40 CFR § 412.4 - Best management practices (BMPs) for land application of manure, litter, and process wastewater.
(b) Specialized definitions.
(1) Setback means a specified distance from surface waters or potential conduits to surface waters where manure, litter, and process wastewater may not be land applied. Examples of conduits to surface waters include but are not limited to: Open tile line intake structures, sinkholes, and agricultural well heads.
(2) Vegetated buffer means a narrow, permanent strip of dense perennial vegetation established parallel to the contours of and perpendicular to the dominant slope of the field for the purposes of slowing water runoff, enhancing water infiltration, and minimizing the risk of any potential nutrients or pollutants from leaving the field and reaching surface waters.
(3) Multi-year phosphorus application means phosphorus applied to a field in excess of the crop needs for that year. In multi-year phosphorus applications, no additional manure, litter, or process wastewater is applied to the same land in subsequent years until the applied phosphorus has been removed from the field via harvest and crop removal.
(c) Requirement to develop and implement best management practices. Each CAFO subject to this section that land applies manure, litter, or process wastewater, must do so in accordance with the following practices:
(1) Nutrient Management Plan. The CAFO must develop and implement a nutrient management plan that incorporates the requirements of paragraphs (c)(2) through (c)(5) of this section based on a field-specific assessment of the potential for nitrogen and phosphorus transport from the field and that addresses the form, source, amount, timing, and method of application of nutrients on each field to achieve realistic production goals, while minimizing nitrogen and phosphorus movement to surface waters.
(2) Determination of application rates. Application rates for manure, litter, and other process wastewater applied to land under the ownership or operational control of the CAFO must minimize phosphorus and nitrogen transport from the field to surface waters in compliance with the technical standards for nutrient management established by the Director. Such technical standards for nutrient management shall:
(i) Include a field-specific assessment of the potential for nitrogen and phosphorus transport from the field to surface waters, and address the form, source, amount, timing, and method of application of nutrients on each field to achieve realistic production goals, while minimizing nitrogen and phosphorus movement to surface waters; and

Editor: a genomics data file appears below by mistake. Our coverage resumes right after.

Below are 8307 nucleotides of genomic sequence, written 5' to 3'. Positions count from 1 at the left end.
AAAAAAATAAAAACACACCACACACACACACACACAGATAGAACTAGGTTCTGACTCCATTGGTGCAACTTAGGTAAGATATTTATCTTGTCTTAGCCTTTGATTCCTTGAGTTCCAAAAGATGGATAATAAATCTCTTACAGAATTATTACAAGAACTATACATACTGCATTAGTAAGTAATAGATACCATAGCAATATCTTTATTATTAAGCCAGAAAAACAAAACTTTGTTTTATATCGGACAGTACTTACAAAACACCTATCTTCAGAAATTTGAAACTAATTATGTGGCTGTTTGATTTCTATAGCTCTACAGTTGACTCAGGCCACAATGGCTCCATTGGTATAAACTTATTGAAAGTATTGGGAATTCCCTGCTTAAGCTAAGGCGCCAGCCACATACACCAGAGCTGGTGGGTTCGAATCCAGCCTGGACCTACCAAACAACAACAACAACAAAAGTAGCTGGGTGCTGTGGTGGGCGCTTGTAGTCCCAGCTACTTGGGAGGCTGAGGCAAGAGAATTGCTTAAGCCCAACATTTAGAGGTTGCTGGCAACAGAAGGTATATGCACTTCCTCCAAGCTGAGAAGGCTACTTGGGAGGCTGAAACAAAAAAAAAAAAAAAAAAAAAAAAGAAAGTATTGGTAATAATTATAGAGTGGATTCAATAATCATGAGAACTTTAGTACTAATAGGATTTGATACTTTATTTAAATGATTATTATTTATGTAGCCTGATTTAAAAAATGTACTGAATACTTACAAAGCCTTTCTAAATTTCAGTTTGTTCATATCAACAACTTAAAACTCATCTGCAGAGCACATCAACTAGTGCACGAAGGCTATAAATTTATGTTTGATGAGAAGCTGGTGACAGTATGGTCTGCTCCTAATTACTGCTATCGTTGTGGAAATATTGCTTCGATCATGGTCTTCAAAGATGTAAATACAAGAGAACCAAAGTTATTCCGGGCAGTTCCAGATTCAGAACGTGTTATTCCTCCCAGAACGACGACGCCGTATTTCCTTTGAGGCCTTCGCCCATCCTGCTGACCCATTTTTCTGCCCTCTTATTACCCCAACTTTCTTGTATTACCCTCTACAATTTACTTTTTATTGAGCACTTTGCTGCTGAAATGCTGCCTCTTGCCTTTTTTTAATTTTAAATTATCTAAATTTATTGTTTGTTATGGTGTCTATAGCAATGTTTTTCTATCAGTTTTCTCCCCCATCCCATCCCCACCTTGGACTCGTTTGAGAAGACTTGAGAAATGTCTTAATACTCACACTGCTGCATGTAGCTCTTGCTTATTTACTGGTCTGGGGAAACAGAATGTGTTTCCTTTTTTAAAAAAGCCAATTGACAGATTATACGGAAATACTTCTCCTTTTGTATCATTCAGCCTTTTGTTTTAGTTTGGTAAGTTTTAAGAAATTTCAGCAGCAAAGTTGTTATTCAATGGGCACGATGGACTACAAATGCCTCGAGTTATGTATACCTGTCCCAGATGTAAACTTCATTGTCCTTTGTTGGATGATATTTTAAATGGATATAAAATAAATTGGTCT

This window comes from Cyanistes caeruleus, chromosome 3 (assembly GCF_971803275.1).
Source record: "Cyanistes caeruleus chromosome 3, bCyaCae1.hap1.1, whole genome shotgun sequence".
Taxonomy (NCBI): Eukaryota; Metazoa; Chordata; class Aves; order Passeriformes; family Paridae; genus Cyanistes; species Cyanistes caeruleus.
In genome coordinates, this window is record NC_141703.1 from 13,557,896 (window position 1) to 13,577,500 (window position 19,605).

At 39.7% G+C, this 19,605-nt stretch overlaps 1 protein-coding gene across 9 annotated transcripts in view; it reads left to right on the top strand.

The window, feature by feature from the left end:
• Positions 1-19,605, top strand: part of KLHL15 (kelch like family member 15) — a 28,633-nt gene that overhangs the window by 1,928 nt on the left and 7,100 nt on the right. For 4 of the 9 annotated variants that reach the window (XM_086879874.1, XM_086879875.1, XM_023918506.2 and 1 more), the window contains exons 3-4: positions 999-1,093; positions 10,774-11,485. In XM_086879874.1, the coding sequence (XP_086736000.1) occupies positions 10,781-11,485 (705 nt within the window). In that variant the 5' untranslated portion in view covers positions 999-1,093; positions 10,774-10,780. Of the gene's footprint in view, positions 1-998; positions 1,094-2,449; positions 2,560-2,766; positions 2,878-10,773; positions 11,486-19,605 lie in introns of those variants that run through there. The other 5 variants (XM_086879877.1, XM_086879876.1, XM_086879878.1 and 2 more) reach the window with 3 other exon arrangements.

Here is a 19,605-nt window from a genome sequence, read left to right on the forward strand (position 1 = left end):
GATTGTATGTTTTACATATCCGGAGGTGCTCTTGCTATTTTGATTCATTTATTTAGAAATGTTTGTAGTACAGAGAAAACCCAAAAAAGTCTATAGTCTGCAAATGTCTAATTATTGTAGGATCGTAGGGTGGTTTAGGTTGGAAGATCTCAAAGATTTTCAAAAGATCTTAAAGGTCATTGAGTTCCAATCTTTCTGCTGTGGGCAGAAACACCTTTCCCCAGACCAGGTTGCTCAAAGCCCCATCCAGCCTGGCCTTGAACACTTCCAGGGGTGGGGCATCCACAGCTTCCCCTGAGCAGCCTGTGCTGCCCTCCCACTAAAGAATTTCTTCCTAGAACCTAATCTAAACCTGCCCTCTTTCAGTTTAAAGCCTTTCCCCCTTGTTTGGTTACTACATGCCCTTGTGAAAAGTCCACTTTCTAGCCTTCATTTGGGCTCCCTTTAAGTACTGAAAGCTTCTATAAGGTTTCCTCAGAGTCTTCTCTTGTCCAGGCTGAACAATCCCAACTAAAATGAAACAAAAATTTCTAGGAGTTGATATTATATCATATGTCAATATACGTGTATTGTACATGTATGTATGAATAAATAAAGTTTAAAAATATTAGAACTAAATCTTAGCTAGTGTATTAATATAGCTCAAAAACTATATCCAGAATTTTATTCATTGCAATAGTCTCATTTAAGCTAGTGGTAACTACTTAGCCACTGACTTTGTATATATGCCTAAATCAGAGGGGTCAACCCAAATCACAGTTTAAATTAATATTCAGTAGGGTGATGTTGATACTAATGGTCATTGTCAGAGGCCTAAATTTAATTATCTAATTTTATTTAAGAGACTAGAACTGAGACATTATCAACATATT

(ii) Include appropriate flexibilities for any CAFO to implement nutrient management practices to comply with the technical standards, including consideration of multi-year phosphorus application on fields that do not have a high potential for phosphorus runoff to surface water, phased implementation of phosphorus-based nutrient management, and other components, as determined appropriate by the Director.
(3) Manure and soil sampling. Manure must be analyzed a minimum of once annually for nitrogen and phosphorus content, and soil analyzed a minimum of once every five years for phosphorus content. The results of these analyses are to be used in determining application rates for manure, litter, and other process wastewater.
(5) Setback requirements. Unless the CAFO exercises one of the compliance alternatives provided for in paragraph (c)(5)(i) or (c)(5)(ii) of this section, manure, litter, and process wastewater may not be applied closer than 100 feet to any down-gradient surface waters, open tile line intake structures, sinkholes, agricultural well heads, or other conduits to surface waters.
(i) Vegetated buffer compliance alternative. As a compliance alternative, the CAFO may substitute the 100-foot setback with a 35-foot wide vegetated buffer where applications of manure, litter, or process wastewater are prohibited.
(ii) Alternative practices compliance alternative. As a compliance alternative, the CAFO may demonstrate that a setback or buffer is not necessary because implementation of alternative conservation practices or field-specific conditions will provide pollutant reductions equivalent or better than the reductions that would be achieved by the 100-foot setback.